The Strangling Sea is for 13th Age, the dramatic Dungeons & Dragons-style RPG published by Pelgrane Publishing. Written by Robin D. Laws—better known for Pelgrane Press’ GUMSHOE System series of RPGs like The Esoterrorists, Ashen Stars, Mutant City Blues et al—it is designed for a party of First Level heroes and takes them to a strange environment on what is essentially a McGuffin hunt. It is about as straightforward an adventure as you would want and is easy to set up and run.
The McGuffin in question is Inigo Sharpe, famed architect, inventor, magician, and seer. He has been missing for several years now after having annoyed one Icon—one of the beings or personalities that drive and direct the events of the world—and then having done a runner, is currently thought dead! Now one of those Icons has heard that Sharpe is still alive and wants him found, whether that is to have him finish one of his fabulous devices, build one of them, or repair one of them. Or indeed destroy one of them. It all depends on the Icon and on the device—and that depends upon the relationships that the player characters have with the Icons.
The Strangling Sea begins with linking the McGuffin to the player characters’ relationships with the Icons to establish both an antagonist and a patron. Nine of these relationships are offered as a potential patron. Each explains what Sharpe was doing for that patron/Icon, gives an alternative, how the fact that Sharpe is now alive was discovered, and what one of the player characters will receive as a reward/incentive from the outset. Each of the magic items is something that a player character would want. Alternatively the Book of Loot is a ready source of substitutes. Now each of these set-ups is good—good enough that it is shame that just the one of the several given will be used in the scenario. Oh and the patron also provides the player characters with the initial lead.
One lead and one battle later and the heroes are on their way to a quite singular location. This is the Stranglesea, a seaweed mat that forms a sargasso in the midst of the ocean that has long imprisoned ships and stranded their crews, the latter falling prey to previous inhabitants, the sea life above and below the seaweed mat, and the strange lassitude that falls upon its inhabitants. As the player characters arrive, the Stranglesea is home to three ships and crews. They include a crew of desperate Dwarves and their blocky steamship, motley sailors with neither ship nor hope, and a tribe of sea goblins trying to make the Stranglesea its home.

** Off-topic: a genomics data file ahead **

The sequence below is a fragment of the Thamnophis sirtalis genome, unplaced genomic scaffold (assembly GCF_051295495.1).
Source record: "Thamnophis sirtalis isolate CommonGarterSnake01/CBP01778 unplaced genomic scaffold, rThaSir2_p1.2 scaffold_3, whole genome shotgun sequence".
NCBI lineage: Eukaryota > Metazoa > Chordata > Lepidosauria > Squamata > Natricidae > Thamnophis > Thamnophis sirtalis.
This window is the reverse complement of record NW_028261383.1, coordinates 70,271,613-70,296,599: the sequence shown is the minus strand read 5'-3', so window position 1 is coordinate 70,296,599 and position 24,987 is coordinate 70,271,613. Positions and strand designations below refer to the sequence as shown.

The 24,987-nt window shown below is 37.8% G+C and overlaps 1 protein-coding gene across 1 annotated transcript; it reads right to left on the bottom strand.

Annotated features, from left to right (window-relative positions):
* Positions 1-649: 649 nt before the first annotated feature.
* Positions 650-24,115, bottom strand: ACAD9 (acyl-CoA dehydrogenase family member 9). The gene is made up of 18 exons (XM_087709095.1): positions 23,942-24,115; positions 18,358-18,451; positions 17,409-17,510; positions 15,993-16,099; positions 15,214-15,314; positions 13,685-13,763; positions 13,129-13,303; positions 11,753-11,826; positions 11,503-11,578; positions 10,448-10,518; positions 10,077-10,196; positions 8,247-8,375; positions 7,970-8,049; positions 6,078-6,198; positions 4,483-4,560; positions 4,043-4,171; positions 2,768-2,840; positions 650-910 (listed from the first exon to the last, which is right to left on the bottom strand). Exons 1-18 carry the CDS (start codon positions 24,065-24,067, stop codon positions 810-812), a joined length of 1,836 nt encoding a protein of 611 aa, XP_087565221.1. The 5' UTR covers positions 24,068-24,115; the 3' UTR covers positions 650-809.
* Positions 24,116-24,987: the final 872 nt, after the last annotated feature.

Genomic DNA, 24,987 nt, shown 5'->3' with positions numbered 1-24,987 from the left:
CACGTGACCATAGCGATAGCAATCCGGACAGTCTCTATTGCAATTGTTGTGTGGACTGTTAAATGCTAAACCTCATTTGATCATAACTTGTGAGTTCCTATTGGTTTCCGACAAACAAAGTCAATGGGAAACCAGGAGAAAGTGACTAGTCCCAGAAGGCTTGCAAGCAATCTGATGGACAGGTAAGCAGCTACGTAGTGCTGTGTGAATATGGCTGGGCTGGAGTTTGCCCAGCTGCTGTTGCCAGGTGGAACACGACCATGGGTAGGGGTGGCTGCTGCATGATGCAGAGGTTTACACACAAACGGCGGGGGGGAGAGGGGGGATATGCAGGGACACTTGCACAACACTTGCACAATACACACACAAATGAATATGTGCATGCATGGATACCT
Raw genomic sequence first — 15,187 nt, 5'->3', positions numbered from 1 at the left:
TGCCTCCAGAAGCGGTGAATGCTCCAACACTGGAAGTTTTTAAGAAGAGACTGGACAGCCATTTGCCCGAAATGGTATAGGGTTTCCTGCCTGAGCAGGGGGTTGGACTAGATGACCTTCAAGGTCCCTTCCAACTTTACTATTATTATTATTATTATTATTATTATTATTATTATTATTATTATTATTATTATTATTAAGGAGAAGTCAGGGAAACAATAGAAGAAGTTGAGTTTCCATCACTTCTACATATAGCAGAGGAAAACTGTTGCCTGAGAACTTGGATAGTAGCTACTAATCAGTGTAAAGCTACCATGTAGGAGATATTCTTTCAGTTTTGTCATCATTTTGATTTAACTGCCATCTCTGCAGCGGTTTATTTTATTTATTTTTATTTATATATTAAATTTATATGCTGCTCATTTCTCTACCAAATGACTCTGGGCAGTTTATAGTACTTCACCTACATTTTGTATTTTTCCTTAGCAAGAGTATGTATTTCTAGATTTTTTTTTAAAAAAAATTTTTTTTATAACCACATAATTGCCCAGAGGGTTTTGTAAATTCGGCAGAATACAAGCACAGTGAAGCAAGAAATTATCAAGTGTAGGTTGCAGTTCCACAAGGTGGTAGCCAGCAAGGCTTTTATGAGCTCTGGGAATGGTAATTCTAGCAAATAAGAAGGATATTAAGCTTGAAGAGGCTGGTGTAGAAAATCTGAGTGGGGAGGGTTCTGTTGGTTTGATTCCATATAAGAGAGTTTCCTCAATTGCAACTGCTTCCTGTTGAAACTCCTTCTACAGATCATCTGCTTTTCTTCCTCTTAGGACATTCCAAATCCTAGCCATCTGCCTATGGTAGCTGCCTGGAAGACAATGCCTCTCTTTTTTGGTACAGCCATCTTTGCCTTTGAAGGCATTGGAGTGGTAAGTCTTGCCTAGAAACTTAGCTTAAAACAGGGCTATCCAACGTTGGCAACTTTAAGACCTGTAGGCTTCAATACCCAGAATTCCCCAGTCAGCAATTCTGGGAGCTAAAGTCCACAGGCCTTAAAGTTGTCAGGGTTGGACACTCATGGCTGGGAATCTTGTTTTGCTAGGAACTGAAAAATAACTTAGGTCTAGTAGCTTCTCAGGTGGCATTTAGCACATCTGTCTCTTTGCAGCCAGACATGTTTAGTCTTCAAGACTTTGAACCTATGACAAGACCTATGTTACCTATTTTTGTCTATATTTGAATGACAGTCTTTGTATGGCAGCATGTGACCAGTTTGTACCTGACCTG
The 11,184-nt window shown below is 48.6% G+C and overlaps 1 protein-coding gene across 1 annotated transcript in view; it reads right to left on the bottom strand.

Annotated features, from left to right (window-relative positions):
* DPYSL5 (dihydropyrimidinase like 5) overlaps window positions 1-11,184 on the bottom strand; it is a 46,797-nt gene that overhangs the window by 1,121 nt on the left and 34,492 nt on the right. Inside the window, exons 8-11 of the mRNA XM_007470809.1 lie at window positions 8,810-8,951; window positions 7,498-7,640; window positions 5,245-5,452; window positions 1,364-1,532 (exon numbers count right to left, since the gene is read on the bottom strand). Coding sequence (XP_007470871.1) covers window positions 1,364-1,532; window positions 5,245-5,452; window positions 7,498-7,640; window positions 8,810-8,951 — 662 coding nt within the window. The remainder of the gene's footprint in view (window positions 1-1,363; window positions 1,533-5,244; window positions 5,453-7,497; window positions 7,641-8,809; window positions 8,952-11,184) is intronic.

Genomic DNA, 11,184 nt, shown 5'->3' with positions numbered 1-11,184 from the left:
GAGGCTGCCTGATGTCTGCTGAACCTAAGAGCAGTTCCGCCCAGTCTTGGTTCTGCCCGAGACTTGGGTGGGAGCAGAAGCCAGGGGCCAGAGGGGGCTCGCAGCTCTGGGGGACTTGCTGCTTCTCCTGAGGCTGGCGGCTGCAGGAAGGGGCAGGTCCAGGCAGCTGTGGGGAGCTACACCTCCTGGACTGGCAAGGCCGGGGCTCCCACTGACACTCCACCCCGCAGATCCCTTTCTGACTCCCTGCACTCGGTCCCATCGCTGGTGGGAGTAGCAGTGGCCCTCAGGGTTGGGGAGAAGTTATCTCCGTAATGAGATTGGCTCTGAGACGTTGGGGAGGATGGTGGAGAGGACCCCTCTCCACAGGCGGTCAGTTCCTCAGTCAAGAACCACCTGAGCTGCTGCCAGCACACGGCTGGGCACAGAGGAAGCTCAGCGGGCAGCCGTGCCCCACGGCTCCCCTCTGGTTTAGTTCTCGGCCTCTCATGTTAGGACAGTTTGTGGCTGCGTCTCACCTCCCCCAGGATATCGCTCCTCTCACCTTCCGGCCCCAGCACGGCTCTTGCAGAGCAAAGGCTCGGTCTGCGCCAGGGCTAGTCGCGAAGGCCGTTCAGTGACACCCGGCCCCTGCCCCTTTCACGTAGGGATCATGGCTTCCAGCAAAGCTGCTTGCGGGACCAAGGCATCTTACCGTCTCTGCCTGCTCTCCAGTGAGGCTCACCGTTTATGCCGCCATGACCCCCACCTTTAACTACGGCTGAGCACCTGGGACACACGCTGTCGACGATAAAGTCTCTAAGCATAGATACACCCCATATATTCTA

Naturally they hate each other—and it is this hatred that drives the main section of the scenario. In addition to navigating the dangerous flora and fauna—on and under the Stranglesea—the player characters will have negotiate back and forth between the three factions if they are to locate Sharpe. Which given that this is 13th Age means a fight—or three. This does not mean of course, that the players cannot negotiate their way out of one fight or another, but everything in The Strangling Sea is set up for a fight… Just in case.
The factions themselves are nicely drawn with clearly defined motives, but the GM is free to change these as he likes. It helps that the exact location for Sharpe is not set in stone, but rather can be decided upon by the GM or defined by the actions of the player characters. Once the player characters have found Inigo Sharpe—and then had to deal with him because he is a ‘character’, one whom the GM will enjoy getting into his teeth into—there is the matter of getting him to the player characters’ patron. This ideally should involve another battle and with any luck, one that should should descend into farce as everyone makes a grab for Sharpe.
And with that, Inigo Sharpe should be out of the characters’ hair, but being an awkward sod, the likelihood is that he will abscond from his next employer and either want the player characters’ help in getting away or said employer will want help in bringing him back to finish whatever job he was hired to do. This though, is for another scenario. In the meantime, The Strangling Sea will be enough of an adventure to raise the player characters from First Level to Second Level.
The Strangling Sea is clearly laid out and well organised to provide the means for the GM to create a decent first adventure for his player characters. It is also a good adventure for a starting adventure for beginning GM as it is very easy to set up and get playing and the adventure itself is very straightforward. In fact it is probably too straightforward an adventure for an experienced playing group. What it does do though is nicely take the GM through the set-up process of linking the plot and events of the scenario to the relationships that the player characters have with Icons. Indeed, this is probably more interesting than the scenario itself and thus of course, such a shame that so much of it will go unused.